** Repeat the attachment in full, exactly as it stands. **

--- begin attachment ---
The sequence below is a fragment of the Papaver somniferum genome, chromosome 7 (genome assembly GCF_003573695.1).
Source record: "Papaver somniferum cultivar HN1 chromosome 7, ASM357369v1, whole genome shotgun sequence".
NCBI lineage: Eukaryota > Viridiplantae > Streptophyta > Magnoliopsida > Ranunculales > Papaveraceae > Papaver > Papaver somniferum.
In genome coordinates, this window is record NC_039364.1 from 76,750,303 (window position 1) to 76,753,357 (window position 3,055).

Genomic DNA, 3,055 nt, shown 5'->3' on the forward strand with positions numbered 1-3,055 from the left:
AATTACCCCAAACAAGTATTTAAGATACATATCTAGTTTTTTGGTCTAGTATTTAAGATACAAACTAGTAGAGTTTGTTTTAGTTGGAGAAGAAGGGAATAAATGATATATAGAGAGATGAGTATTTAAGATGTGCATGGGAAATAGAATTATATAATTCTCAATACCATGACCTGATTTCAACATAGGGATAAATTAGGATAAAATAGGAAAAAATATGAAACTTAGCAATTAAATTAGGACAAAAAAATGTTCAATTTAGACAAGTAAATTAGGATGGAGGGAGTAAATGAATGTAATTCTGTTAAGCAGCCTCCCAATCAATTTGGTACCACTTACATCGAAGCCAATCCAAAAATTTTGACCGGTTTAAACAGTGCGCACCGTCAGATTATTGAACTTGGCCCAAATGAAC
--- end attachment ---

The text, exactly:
The sequence below is a fragment of the Papaver somniferum genome, chromosome 7 (genome assembly GCF_003573695.1).
Source record: "Papaver somniferum cultivar HN1 chromosome 7, ASM357369v1, whole genome shotgun sequence".
NCBI lineage: Eukaryota > Viridiplantae > Streptophyta > Magnoliopsida > Ranunculales > Papaveraceae > Papaver > Papaver somniferum.
In genome coordinates, this window is record NC_039364.1 from 76,750,303 (window position 1) to 76,753,357 (window position 3,055).

Genomic DNA, 3,055 nt, shown 5'->3' on the forward strand with positions numbered 1-3,055 from the left:
AATTACCCCAAACAAGTATTTAAGATACATATCTAGTTTTTTGGTCTAGTATTTAAGATACAAACTAGTAGAGTTTGTTTTAGTTGGAGAAGAAGGGAATAAATGATATATAGAGAGATGAGTATTTAAGATGTGCATGGGAAATAGAATTATATAATTCTCAATACCATGACCTGATTTCAACATAGGGATAAATTAGGATAAAATAGGAAAAAATATGAAACTTAGCAATTAAATTAGGACAAAAAAATGTTCAATTTAGACAAGTAAATTAGGATGGAGGGAGTAAATGAATGTAATTCTGTTAAGCAGCCTCCCAATCAATTTGGTACCACTTACATCGAAGCCAATCCAAAAATTTTGACCGGTTTAAACAGTGCGCACCGTCAGATTATTGAACTTGGCCCAAATGAAC